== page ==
The world's largest neuromorphic supercomputer designed to process in a manner similar to natural brain function has finally gone live. The design is made up of 1,000,000 processor cores which the developers are hoping to upgrade to 1,000,000,000 cores in the near future, bringing it a little closer to the number of neurons currently buzzing away inside your head.
This new SpiNNNaker (Spiking Neural Network Architecture) machine has 1 million processor cores, each capable of handling more than 200 million actions per second. This machine is the result of a 15 million pound investment which funded the 20-year design phase and more than 10 year construction phase. Work on the project started at the University of Manchester's School of Computer back in 2006. The project, originally funded by the EPSRC, is now supported by the European Human Brain Project. This weekend, the processing behemoth was finally fired up for the first time.
The SpiNNNaker machine can model far more biological neurons in real time than any other machine in the world. Natural neurons are basic brain cells that communicate by emitting electrical ‘spikes’. The neuromorphic computer uses large scale computer systems to mimic these spikes. SpiNNNaker does not pass large amounts of information serially like a PC does. Instead, it mimics the brain’s massively parallel communication architecture. Billions of small pieces of information are simultaneously transmitted to thousands of different destinations. It is thought this architecture will allow it to function more like a biological brain than a conventional computer could.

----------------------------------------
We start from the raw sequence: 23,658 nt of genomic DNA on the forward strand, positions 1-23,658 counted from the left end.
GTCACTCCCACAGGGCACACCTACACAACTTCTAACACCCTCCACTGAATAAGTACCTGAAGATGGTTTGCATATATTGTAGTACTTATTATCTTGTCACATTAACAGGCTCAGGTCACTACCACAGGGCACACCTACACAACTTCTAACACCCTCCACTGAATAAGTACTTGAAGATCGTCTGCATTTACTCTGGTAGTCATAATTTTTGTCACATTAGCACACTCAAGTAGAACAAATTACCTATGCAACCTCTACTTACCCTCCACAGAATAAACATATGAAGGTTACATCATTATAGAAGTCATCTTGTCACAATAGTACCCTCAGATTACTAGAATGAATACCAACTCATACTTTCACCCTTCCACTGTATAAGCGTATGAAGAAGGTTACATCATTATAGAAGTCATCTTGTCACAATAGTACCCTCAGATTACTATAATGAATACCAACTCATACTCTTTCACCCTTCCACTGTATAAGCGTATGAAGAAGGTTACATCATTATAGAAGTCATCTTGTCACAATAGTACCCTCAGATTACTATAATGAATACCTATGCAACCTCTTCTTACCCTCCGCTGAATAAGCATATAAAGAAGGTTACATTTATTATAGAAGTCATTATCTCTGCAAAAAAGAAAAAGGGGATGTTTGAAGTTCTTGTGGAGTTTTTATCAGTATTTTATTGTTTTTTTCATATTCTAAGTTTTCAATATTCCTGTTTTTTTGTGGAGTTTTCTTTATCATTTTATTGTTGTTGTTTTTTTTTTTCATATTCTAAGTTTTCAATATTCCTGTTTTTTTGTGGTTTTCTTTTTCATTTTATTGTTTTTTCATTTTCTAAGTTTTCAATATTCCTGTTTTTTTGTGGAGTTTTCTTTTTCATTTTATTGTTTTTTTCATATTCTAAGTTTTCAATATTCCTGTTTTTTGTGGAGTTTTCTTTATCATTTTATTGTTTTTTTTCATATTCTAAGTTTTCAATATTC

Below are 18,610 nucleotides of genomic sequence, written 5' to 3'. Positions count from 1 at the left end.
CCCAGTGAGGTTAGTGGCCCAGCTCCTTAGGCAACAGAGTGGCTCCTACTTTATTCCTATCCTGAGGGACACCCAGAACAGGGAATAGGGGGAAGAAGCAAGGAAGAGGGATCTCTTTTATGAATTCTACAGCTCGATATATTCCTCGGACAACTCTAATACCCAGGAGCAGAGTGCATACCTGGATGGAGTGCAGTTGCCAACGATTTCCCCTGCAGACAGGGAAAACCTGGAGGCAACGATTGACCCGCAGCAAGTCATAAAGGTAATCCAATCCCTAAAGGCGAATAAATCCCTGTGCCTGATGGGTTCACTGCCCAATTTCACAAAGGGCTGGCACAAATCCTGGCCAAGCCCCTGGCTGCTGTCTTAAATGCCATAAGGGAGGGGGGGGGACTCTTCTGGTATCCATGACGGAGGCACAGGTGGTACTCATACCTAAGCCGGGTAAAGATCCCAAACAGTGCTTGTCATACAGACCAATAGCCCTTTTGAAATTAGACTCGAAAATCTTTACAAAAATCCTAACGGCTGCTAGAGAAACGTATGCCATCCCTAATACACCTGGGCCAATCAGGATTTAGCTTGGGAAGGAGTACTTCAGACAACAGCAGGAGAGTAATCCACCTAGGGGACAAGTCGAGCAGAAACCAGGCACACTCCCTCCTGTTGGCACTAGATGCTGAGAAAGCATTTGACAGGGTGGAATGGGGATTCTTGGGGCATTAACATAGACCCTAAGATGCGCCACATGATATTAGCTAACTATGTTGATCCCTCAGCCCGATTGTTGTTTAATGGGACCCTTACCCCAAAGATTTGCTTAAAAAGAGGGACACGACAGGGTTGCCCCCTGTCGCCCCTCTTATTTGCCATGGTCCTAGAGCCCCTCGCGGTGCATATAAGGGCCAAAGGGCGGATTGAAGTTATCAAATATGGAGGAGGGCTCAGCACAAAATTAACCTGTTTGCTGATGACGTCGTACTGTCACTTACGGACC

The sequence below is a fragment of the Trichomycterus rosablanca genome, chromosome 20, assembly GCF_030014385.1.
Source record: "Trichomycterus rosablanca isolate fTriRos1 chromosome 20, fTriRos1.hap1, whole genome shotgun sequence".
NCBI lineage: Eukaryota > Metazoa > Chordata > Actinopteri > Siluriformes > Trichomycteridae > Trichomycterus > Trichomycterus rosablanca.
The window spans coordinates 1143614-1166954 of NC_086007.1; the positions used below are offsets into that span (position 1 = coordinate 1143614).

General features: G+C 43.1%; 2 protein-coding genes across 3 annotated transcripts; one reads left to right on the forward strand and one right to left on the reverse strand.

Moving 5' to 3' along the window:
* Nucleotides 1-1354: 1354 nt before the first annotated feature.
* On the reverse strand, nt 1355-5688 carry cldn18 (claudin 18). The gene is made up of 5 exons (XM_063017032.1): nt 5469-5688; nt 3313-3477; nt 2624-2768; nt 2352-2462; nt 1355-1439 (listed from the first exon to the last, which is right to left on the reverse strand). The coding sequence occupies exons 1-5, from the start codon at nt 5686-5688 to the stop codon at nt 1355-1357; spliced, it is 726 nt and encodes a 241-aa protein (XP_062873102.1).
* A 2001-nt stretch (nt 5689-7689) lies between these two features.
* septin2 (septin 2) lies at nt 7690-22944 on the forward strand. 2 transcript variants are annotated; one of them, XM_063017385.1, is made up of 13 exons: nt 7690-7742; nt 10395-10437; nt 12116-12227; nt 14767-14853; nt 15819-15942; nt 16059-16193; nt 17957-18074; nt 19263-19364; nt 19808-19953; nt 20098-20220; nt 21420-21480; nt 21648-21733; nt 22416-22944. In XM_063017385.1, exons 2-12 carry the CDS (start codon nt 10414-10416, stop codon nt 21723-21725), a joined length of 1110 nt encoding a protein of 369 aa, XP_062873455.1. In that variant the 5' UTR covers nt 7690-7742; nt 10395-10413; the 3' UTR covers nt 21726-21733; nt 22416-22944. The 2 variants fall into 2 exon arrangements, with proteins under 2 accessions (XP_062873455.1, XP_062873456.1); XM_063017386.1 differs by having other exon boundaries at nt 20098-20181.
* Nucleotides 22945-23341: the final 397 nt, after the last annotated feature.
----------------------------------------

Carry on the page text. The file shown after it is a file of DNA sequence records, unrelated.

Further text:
The researchers hope to eventually model up to one billion neurons in real time. By comparison a mouse has a brain containing around 100 million neurons (that’s a real mouse, not the one you’re currently pushing around your desktop) and your brain is about 1000 times larger. One billion neurons is about 1% of the neurons inside your head and these 100 billion neurons are interconnected via 1 quadrillion (1015) synapses. The new computer with its millions of cores should help neuroscientists get a better understanding of how our brain works, because it allows for extremely large real-time simulations that simply overload conventional machines.
- on Computer & Internet
1 million processor cores to mimic your brain
November 12, 2018 | 02:25
The world's largest neuromorphic supercomputer designed to process in a manner similar to natural brain function has finally gone live...
Source: University of Manchester